IROQUOIS EPIC MYTH PART ELEVEN: THE WRATH OF HODADEION

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Iroquois longhouse interiorHODADEION PART 11: THE WRATH OF HODADEION – As the demigod Hodadeion stalked angrily toward the large longhouse lodge in which the cannibal wizards and their women were tormenting his younger brother Otgoe, he had but one regret. That was that the Chief of the cannibal wizards, Dagwahgweoses, was away at his private lodge and would need to be dealt with separately.  

On the plus side, the absence of the long-eyebrowed leader of the vile sorcerors made Hodadeion feel sure that his own magic powers would be strong enough to overcome the entire village of cannibal wizards.

The demigod burst into the longhouse lodge before him and angrily took in the tableau of his brother Otgoe bound and being tortured with firebrands. The firebrands brought forth tears from Otgoe and, as the wampum-god, Otgoe’s tears, spit and mucous manifested as precious wampum.

One of the women of the village noticed the way Otgoe’s eyes lit up at the entrance of his older brother and drew everyone’s attention to the new arrival. The cannibal wizards ceased their smoking and the women ceased torturing their bound victim with firebrands.

Hodadeion was concentrating intently, partly speaking and partly singing his latest conjuration. After a few verbal challenges went ignored by the god of magic the cannibal wizards tried to stir themselves from their seated position to attack the intruder.

To their surprise and consternation they found they could not rise to their feet. Hodadeion’s spell was making all of the cannibal wizards drowsy. Their women were already deep asleep from the magical incantation and soon all the men of the tribe joined them.

Hodadeion freed his brother and told him to follow him outside. Once outside the lodge the demigod’s fury fueled his next spell, which turned the community hall of the cannibal wizards entirely into stone. None of those sleeping inside would be able to exit the structure.

Now switching to yet another, equally impassioned spell, Hodadeion caused the firebrands within, the instruments of torture that had been used on his brother, to flare up many times over. Soon the slumbering villains were awakened in agony as their clothing and flesh were now being consumed by the raging flames.

With grim satisfaction, Hodadeion and Otgoe listened to the dying screams of their imprisoned foes. Eventually silence reigned and the menace of this village of cannibal wizards was obliterated. Now only their Chief remained to be dealt with, but his power would be greater than all of his slain people combined.

Next the pair of demigods exchanged brotherly words, including the fact that their sister Yeyenthwus was safely waiting for them back at their home village. Hodadeion recounted for Otgoe how countless villages had been depopulated by the hunger of the cannibal wizards. The bones of those many, many victims littered this evil village, serving as decorations and marking out pathways.

The brothers spent hours assembling all of the scattered bones and placing them in a mammoth heap on the ground near the tallest hickory tree in the nearby forest. Then, summoning all of his power, Hodadeion pushed over the tree and used the standard verbal cue that medicine men used for raising the dead:

“Rise, or this Chief among hickory trees will crush you.”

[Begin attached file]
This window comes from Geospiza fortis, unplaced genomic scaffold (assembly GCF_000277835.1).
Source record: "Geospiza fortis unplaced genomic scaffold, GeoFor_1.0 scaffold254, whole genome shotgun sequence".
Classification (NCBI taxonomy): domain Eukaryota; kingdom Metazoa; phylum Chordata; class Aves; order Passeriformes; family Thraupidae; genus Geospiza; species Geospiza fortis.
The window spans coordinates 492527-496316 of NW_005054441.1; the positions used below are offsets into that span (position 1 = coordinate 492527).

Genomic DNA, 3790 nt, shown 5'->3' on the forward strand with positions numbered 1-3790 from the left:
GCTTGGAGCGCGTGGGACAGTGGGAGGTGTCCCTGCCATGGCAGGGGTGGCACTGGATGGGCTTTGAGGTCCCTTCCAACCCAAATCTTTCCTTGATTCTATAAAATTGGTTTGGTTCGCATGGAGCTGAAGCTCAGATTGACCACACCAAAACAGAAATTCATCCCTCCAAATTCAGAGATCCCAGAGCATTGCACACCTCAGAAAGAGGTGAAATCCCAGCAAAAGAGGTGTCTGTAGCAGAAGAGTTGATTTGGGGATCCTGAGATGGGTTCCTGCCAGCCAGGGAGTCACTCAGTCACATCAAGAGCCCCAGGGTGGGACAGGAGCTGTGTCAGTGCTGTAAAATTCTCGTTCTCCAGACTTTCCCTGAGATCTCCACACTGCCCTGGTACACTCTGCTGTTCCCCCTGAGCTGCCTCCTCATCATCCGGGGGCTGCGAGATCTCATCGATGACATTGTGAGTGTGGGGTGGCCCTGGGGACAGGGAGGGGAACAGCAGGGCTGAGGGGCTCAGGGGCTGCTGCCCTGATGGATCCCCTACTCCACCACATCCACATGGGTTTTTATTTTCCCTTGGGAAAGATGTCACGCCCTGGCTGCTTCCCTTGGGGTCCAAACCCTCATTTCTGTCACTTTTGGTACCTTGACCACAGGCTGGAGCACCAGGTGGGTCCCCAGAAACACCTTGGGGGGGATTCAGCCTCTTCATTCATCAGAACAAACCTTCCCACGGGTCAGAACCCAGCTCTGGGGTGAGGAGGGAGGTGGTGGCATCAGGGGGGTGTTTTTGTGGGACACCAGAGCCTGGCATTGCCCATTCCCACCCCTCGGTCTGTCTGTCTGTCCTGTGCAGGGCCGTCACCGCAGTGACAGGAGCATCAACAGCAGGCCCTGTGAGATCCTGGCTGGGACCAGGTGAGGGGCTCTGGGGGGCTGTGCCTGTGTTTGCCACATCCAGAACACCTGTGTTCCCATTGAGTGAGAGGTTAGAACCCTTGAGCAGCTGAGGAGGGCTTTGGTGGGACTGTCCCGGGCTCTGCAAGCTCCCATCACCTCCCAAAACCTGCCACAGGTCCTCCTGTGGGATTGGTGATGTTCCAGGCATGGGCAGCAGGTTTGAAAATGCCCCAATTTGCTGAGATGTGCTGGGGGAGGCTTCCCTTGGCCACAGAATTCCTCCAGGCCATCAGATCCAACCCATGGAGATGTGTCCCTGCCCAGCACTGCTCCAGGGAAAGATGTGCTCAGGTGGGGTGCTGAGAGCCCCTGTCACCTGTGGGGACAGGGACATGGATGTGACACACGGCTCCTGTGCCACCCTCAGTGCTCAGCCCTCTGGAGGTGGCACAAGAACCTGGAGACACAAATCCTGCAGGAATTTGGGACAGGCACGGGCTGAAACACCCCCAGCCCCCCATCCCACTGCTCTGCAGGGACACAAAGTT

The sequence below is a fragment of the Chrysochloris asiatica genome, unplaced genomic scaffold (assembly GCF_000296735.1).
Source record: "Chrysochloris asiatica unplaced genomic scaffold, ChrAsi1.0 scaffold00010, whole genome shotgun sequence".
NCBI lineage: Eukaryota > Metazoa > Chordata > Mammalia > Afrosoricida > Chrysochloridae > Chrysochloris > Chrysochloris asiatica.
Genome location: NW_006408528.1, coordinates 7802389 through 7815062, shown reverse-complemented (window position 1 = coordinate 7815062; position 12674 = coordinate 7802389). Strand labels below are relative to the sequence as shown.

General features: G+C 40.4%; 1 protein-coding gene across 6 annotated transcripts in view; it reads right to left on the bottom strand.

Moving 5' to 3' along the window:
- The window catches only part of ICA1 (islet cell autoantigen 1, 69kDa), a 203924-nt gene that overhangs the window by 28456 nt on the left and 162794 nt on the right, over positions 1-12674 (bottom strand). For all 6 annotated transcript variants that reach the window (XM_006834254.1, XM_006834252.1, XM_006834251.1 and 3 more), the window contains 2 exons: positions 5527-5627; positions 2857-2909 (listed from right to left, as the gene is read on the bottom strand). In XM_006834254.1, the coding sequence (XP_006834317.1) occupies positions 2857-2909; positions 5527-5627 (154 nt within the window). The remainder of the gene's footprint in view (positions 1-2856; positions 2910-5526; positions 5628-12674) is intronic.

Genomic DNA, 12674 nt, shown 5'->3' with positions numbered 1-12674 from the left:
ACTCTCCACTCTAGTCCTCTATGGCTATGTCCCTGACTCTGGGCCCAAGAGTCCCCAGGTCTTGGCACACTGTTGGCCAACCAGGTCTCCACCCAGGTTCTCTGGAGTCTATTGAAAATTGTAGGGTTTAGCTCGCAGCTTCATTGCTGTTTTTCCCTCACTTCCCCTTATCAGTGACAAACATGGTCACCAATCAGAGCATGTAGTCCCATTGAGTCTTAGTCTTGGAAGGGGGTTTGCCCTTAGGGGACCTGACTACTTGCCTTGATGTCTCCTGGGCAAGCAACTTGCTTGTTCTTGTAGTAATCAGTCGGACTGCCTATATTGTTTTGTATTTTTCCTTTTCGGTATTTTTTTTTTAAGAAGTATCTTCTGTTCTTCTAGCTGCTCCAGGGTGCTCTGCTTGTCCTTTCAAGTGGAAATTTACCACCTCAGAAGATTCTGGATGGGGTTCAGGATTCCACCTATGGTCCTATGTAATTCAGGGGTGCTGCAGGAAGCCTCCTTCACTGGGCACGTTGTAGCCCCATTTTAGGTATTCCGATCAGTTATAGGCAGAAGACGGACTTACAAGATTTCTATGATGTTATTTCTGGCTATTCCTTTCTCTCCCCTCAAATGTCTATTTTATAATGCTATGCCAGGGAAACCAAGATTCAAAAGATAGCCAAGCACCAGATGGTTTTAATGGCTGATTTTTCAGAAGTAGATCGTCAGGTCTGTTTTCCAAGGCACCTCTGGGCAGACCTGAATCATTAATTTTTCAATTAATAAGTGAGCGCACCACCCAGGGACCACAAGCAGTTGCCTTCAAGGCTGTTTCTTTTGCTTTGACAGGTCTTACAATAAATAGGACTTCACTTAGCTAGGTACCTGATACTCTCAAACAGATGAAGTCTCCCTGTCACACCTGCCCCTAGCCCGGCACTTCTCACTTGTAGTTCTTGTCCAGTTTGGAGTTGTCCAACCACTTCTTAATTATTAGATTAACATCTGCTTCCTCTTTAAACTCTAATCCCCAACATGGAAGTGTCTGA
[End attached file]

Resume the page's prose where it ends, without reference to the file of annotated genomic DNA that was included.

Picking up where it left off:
Those words always sufficed for one man of magic to restore a single pile of bones to life. Coming from a demigod like Hodadeion the entire pile of bones revived, regrew their flesh and lived again, with just rapidly fading dreams remaining of what they had experienced in the realm of the dead.  

Nearly all of the dead and devoured victims of the cannibal wizards were thus restored to life. Among the reborn were many men and women familiar to Hodadeion and his brother.

NOTE: This is another nice parallel to myths from all around the globe. Heroes and monster-slayers often restore all the dead victims of a rampaging monster to life. In Africa and Asia it is often done by carving open the slain creature’s belly and inviting all the consumed victims to come out.

Various African epics which I will get to in the future have the hero revive the dead victims from piles of the slain monster’s feces. That may strike modern audiences as darkly absurd or undignified but such a procedure has a certain blunt, non-romanticized logic to it.

This Iroquois version instead employs the bones of the deceased combined with a cry for the dead to rise and flee a falling hickory tree. 

BACK TO THE STORY: After much confusion and rejoicing the revived victims dispersed in groups of various size to return to their home villages from which they had been abducted.

Hodadeion instructed his brother Otgoe to lead one of the parties and whispered to his brother some instructions for their sister Yeyenthwus to provide Hodadeion with certain long-distance aid in his upcoming battle with Dagwahgweoses, the long-eyebrowed Chief of the cannibal wizards. +++      

THE NEXT PART WILL BE UP SOON. KEEP CHECKING BACK. FOR MY ORIGINAL LIST OF IROQUOIS DEITIES CLICK HERE:  https://glitternight.com/2013/01/28/the-top-fifteen-deities-in-iroquois-mythology/

CHOCTAW INDIAN MYTHS – https://glitternight.com/2012/06/03/the-top-twelve-deities-in-choctaw-mythology/

© Edward Wozniak and Balladeer’s Blog, 2018. Unauthorized use and/or duplication of this material without express and written permission from this blog’s author and/or owner is strictly prohibited. Excerpts and links may be used, provided that full and clear credit is given to Edward Wozniak and Balladeer’s Blog with appropriate and specific direction to the original content.
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